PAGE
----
Why do Catholics Worship Images and Statues?

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This is a fair question a friendly non-Catholic would probably ask. But many angry anti-Catholics, who were used to be Catholics but never studied the faith, would ask differently. They would condemn us with statements like: “Catholics are idolaters because they worship images and statues by touching and kissing them, lighting a candle for them, and kneeling before them!” Many of our brethren who will hear such claims would begin to doubt on their faith especially when they hear the prohibitions of such actions in the Book of Exodus.

"You shall not have other gods besides me. You shall not carve idols for yourselves in the shape of anything in the sky above or on the earth below or in the waters beneath the earth." (20:3-4)

So, why do Catholics Worship Images and Statues? Actually, we don’t! Because in Catholicism there is only one form of worship-the Celebration of the Holy Eucharist. It’s when we worship the Triune God through the sacrament instituted by Jesus Christ the Word of God incarnate. In the worship, we participate and commemorate his life, passion, death, and resurrection. There is no other form of supernatural worship other than the Holy Eucharist.

The evangelist John wrote in his gospel that “true worshipers worship the Father in Spirit and truth; and indeed the Father seeks such people to worship him.” (John 4:23) This is done in the Catholic worship when the priest invoke the Holy Trinity many times in the celebration of the Holy Mass especially during epiclesis.

Make holy, therefore, these gifts, we pray
by sending down your Spirit
upon them like the dewfall,
so that they may become for us
the Body and Blood of our Lord Jesus Christ.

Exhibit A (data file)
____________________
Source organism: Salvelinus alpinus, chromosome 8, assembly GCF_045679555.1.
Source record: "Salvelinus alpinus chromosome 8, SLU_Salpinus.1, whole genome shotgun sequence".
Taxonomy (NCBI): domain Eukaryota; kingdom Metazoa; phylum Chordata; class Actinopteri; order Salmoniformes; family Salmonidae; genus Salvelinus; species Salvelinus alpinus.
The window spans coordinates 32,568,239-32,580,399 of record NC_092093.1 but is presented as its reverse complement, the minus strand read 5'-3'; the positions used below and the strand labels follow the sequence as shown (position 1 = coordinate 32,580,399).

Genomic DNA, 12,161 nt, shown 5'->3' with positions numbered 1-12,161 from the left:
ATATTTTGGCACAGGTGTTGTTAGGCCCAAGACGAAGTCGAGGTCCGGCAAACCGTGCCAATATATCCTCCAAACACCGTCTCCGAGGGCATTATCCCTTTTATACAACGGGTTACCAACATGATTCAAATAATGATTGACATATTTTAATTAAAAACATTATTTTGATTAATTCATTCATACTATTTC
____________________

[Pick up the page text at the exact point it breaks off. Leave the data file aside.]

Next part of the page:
Look, we pray, upon the oblation of your Church
and, recognizing the sacrificial Victim
by whose death you willed to reconcile us to yourself,
grant that we, who are nourished
by the Body and Blood of your Son
and filled with his Holy Spirit,
may become one body, one spirit in Christ.
Pre-consecration and Post-consecration prayers

Also, what is prohibited is carving anything and then “bowing down before them or worship them” (verse 20:5). This is something unthinkable for Catholics because we know “there is one God, the Father, from whom are all things and for whom we exist, and one Lord, Jesus Christ, through whom are all things and though whom we exist.” (1 Corinthians 8:6) We are not polytheists.

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So, when we encounter such attacks, we should not be troubled. We should simply insist, in a friendly way, this one form of worship in Catholicism. Whether they believe it or not, we have done our job letting them know of the truth. Unless we have a lot of time, knowledge, skills, and patience for a debate, which is most of the time not productive, we should avoid falling into their trap. They usually open the conversation with one topic, then if they feel they are losing, they would open new ones such as purgatory, papacy, priesthood, infant baptism, etc. The list is endless.

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